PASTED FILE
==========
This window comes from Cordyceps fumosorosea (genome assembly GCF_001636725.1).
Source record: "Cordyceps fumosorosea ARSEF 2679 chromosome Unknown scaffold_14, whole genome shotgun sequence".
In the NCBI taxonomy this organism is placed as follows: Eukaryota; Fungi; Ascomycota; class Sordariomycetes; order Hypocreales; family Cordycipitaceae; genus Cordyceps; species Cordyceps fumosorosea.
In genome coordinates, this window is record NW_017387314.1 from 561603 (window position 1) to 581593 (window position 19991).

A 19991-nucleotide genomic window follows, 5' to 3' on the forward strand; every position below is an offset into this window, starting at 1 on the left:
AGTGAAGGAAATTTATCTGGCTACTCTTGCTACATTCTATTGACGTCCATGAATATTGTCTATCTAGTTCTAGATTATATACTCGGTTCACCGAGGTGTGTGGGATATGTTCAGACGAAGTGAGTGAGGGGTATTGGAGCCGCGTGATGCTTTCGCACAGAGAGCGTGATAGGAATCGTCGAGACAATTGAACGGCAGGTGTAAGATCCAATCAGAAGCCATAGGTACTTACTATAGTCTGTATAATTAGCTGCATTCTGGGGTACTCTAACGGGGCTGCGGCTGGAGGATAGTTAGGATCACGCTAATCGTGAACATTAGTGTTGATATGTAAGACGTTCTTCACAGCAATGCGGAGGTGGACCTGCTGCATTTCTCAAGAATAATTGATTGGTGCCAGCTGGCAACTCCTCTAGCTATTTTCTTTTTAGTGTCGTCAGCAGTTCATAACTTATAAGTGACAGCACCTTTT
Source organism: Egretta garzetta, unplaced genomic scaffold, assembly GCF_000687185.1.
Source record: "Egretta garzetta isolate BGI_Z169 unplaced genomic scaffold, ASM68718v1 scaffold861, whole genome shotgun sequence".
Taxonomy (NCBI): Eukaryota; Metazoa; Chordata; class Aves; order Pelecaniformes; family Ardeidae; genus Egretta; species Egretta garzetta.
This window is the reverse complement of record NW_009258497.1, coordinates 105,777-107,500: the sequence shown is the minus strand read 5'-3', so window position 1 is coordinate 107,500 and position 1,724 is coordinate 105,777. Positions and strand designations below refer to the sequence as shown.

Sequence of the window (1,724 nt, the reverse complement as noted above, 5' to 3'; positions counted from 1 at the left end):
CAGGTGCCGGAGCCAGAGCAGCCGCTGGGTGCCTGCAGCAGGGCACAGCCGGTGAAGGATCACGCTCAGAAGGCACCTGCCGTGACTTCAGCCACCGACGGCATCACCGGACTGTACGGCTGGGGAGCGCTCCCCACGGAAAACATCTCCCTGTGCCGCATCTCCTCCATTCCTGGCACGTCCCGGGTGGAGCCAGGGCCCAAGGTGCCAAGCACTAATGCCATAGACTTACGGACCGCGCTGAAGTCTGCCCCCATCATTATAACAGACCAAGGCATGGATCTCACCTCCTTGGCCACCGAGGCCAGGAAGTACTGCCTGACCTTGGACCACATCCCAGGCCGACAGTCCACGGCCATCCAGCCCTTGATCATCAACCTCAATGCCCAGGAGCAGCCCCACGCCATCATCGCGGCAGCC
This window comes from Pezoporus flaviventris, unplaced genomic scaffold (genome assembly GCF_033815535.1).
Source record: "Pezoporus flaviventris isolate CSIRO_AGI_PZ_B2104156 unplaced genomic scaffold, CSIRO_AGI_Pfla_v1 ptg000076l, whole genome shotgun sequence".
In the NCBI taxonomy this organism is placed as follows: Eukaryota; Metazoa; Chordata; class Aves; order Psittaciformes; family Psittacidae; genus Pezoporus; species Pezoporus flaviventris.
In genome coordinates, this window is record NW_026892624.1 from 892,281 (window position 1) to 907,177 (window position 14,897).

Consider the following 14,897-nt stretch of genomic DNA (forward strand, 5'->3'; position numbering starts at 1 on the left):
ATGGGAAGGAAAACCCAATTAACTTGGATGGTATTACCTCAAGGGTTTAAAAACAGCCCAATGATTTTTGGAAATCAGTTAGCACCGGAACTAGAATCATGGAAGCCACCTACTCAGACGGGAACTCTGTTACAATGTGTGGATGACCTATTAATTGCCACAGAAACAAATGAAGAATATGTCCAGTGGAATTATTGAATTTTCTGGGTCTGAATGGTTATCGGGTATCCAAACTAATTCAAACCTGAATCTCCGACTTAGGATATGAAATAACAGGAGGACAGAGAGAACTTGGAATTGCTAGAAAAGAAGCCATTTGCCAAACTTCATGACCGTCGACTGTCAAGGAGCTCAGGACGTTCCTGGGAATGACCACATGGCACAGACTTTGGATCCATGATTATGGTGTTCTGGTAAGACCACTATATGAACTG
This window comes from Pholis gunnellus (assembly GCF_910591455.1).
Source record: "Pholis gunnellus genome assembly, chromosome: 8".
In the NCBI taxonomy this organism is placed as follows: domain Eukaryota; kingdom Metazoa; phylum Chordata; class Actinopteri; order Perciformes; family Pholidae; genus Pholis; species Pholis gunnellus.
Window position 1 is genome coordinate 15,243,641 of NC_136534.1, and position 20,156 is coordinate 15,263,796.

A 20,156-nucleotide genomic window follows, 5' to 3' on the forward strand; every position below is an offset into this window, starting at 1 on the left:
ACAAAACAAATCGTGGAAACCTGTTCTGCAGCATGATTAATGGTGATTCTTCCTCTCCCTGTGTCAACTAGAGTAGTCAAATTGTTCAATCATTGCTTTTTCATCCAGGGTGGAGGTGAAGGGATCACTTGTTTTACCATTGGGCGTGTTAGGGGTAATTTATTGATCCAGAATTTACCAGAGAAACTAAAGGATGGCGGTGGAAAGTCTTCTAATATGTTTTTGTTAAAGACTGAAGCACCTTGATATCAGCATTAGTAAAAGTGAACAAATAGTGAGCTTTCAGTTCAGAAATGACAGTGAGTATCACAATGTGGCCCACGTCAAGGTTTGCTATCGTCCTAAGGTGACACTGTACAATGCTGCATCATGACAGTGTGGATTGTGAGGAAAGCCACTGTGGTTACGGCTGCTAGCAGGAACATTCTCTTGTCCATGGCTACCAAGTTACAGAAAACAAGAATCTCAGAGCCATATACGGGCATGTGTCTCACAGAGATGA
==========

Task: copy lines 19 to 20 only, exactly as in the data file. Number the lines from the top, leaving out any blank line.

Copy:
This window comes from Pholis gunnellus (assembly GCF_910591455.1).
Source record: "Pholis gunnellus genome assembly, chromosome: 8".